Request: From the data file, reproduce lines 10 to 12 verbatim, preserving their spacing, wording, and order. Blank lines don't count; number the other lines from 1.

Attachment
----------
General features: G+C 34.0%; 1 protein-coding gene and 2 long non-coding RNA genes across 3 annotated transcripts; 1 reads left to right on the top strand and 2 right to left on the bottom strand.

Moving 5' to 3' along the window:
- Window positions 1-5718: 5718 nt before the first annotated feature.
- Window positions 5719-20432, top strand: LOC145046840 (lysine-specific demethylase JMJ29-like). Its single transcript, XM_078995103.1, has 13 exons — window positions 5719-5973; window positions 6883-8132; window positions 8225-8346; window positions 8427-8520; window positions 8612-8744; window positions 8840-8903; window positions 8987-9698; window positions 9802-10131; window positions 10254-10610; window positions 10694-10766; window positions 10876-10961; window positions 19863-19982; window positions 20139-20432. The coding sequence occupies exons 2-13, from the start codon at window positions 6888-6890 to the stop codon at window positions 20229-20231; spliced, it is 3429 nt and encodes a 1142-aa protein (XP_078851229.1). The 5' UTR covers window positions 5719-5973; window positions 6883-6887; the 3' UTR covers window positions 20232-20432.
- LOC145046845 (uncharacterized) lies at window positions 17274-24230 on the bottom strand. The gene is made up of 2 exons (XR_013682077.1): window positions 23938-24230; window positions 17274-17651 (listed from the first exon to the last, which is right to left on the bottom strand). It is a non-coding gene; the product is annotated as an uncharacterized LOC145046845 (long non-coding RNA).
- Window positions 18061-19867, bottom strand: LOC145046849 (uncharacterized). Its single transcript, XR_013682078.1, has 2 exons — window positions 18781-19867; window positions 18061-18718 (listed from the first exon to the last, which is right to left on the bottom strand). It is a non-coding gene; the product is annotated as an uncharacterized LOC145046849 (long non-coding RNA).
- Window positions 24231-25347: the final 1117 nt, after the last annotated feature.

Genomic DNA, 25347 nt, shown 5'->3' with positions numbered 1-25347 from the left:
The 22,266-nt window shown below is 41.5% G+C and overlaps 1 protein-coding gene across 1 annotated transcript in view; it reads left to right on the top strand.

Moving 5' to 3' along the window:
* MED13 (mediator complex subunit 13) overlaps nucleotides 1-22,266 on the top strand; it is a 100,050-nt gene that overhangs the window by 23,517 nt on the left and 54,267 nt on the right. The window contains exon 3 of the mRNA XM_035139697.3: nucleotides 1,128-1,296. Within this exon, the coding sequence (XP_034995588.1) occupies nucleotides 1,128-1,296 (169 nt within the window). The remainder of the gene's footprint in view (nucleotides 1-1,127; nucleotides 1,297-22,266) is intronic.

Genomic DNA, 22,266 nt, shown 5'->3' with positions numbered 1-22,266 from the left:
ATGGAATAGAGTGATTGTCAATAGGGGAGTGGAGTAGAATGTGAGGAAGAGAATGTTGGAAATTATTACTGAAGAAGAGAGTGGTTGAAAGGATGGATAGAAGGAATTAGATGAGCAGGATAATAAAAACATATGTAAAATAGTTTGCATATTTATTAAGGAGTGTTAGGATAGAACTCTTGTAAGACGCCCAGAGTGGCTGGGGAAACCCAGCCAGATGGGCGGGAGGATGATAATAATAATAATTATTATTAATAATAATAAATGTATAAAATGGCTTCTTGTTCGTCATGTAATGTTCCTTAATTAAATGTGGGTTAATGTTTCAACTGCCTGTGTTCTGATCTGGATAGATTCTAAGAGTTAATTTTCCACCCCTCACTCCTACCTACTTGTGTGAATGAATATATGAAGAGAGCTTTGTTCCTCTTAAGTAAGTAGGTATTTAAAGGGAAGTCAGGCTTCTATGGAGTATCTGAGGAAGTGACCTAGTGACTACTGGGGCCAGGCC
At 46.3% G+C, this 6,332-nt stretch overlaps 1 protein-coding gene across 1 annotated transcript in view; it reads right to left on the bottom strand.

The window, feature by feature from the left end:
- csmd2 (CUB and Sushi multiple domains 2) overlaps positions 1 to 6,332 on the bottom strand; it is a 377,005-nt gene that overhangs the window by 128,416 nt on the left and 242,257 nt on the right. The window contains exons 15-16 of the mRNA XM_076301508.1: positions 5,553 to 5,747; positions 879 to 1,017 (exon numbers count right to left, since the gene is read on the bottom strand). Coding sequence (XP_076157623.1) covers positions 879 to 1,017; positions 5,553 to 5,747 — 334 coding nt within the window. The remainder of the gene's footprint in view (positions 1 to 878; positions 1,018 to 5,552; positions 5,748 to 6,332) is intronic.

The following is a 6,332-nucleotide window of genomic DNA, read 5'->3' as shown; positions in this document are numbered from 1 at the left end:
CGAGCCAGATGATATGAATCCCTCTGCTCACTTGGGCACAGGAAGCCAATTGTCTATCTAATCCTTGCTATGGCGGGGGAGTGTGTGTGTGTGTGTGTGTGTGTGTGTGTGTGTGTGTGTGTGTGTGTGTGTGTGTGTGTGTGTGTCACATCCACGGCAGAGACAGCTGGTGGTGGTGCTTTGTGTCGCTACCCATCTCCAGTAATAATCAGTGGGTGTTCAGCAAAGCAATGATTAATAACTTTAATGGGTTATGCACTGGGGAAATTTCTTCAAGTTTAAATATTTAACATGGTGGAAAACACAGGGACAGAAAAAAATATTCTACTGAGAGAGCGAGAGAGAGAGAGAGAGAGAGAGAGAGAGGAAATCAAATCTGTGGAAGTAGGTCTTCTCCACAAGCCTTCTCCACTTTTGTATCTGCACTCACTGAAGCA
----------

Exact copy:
Moving 5' to 3' along the window:
* MED13 (mediator complex subunit 13) overlaps nucleotides 1-22,266 on the top strand; it is a 100,050-nt gene that overhangs the window by 23,517 nt on the left and 54,267 nt on the right. The window contains exon 3 of the mRNA XM_035139697.3: nucleotides 1,128-1,296. Within this exon, the coding sequence (XP_034995588.1) occupies nucleotides 1,128-1,296 (169 nt within the window). The remainder of the gene's footprint in view (nucleotides 1-1,127; nucleotides 1,297-22,266) is intronic.

Genomic DNA, 22,266 nt, shown 5'->3' with positions numbered 1-22,266 from the left: